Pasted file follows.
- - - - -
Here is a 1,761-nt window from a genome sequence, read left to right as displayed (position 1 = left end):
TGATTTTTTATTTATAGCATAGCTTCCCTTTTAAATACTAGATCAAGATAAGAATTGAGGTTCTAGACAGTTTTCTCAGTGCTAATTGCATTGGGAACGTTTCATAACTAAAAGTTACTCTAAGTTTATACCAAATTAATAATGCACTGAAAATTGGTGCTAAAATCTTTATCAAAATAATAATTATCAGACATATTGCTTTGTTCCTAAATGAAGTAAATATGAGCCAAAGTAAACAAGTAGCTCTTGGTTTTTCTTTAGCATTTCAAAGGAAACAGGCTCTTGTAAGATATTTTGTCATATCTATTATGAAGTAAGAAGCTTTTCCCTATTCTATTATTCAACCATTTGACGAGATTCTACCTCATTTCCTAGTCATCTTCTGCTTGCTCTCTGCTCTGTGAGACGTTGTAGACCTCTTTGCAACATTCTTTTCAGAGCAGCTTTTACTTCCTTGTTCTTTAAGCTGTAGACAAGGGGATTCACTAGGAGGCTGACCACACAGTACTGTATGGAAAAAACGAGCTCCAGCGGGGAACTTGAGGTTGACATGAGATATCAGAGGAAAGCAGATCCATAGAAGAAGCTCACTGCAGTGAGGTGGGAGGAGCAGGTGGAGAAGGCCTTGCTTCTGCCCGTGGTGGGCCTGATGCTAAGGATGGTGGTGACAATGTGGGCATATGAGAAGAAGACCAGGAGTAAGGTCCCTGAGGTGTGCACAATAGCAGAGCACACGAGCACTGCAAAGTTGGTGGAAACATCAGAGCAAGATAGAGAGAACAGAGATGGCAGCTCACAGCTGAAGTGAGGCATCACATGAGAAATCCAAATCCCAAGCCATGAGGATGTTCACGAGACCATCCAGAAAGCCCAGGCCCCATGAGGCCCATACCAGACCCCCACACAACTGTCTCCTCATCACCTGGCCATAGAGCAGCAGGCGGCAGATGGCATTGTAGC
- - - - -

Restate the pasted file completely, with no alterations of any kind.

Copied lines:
Here is a 1,761-nt window from a genome sequence, read left to right as displayed (position 1 = left end):
TGATTTTTTATTTATAGCATAGCTTCCCTTTTAAATACTAGATCAAGATAAGAATTGAGGTTCTAGACAGTTTTCTCAGTGCTAATTGCATTGGGAACGTTTCATAACTAAAAGTTACTCTAAGTTTATACCAAATTAATAATGCACTGAAAATTGGTGCTAAAATCTTTATCAAAATAATAATTATCAGACATATTGCTTTGTTCCTAAATGAAGTAAATATGAGCCAAAGTAAACAAGTAGCTCTTGGTTTTTCTTTAGCATTTCAAAGGAAACAGGCTCTTGTAAGATATTTTGTCATATCTATTATGAAGTAAGAAGCTTTTCCCTATTCTATTATTCAACCATTTGACGAGATTCTACCTCATTTCCTAGTCATCTTCTGCTTGCTCTCTGCTCTGTGAGACGTTGTAGACCTCTTTGCAACATTCTTTTCAGAGCAGCTTTTACTTCCTTGTTCTTTAAGCTGTAGACAAGGGGATTCACTAGGAGGCTGACCACACAGTACTGTATGGAAAAAACGAGCTCCAGCGGGGAACTTGAGGTTGACATGAGATATCAGAGGAAAGCAGATCCATAGAAGAAGCTCACTGCAGTGAGGTGGGAGGAGCAGGTGGAGAAGGCCTTGCTTCTGCCCGTGGTGGGCCTGATGCTAAGGATGGTGGTGACAATGTGGGCATATGAGAAGAAGACCAGGAGTAAGGTCCCTGAGGTGTGCACAATAGCAGAGCACACGAGCACTGCAAAGTTGGTGGAAACATCAGAGCAAGATAGAGAGAACAGAGATGGCAGCTCACAGCTGAAGTGAGGCATCACATGAGAAATCCAAATCCCAAGCCATGAGGATGTTCACGAGACCATCCAGAAAGCCCAGGCCCCATGAGGCCCATACCAGACCCCCACACAACTGTCTCCTCATCACCTGGCCATAGAGCAGCAGGCGGCAGATGGCATTGTAGC